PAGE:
In many towns, discussion of unconventional oil and gas development will rest with the city or town council and mayor, and town boards dealing with planning, public health, and public works. Almost all governmental meetings in the United States are public. Planning Board or town council meetings, then, provide an opportunity for citizens to ask questions (see the UCS community toolkit) and register their concerns with local elected officials. While every town may not issue oil and gas permits, there will be opportunities to review town zoning, waste disposal, and infrastructure plans and consider how these might attract, manage, or discourage development.
State law can affect the extent of authority a local government has over activities within its borders. For instance, the Pennsylvania Constitution gives broad powers to local governments. So when the state legislature passed a bill to prohibit local governments from regulating or banning fracking, several towns challenged this law on constitutional grounds. The case is before the Pennsylvania Supreme Court now.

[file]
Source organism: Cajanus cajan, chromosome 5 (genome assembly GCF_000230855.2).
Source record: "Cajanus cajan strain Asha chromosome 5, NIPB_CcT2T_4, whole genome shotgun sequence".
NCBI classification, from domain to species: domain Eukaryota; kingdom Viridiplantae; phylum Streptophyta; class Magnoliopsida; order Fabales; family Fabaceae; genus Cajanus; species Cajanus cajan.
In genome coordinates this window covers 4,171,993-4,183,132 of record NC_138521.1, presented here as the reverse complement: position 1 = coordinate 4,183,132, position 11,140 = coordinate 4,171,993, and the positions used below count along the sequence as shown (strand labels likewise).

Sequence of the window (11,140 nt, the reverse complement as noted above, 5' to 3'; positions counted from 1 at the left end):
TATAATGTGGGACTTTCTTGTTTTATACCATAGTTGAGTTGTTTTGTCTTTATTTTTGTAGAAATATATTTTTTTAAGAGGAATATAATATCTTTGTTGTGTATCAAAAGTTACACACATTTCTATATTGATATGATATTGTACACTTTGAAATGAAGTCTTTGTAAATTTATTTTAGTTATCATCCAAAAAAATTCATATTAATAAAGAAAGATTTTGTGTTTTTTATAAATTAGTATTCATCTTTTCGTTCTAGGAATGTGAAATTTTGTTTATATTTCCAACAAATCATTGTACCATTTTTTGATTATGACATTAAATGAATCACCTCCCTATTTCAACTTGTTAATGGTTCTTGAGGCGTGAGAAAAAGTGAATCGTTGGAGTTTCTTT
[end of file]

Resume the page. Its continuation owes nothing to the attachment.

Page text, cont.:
In other cases, state officials advocate expanding local government powers; for instance, Michigan legislators are proposing to allow local governments to request a public hearing before a state permit can be issued for fracking in their jurisdiction. Here is another place that citizens can weigh in, to make sure local governments have a voice in when, where, how, and whether fracking occurs.
State government and fracking
The lead oil and gas regulators operate at the state level. Each state establishes its own process and set of statutory and regulatory controls. When an oil or gas operator applies for a permit to drill, some states require that the public be notified. Fewer states allow some or all members of the public to comment on the proposed permit. If your state doesn’t provide for this, ask why not!
The information available to the public accompanying each permit application will vary substantially depending on state regulations. State agencies also write operating requirements for oil and gas development, and submit these proposals for public comment. The agency issuing the permit or writing the rules will vary, depending on the structure of state government. For example, in Texas, the Railroad Commission and the Commission on Environmental Quality share responsibility issuing permits and monitoring regulatory requirements. In Pennsylvania, the responsibility falls to the Department of Environmental Protection. In California, permitting is overseen by the Department of Conservation’s Division of Oil, Gas and Geothermal Resources.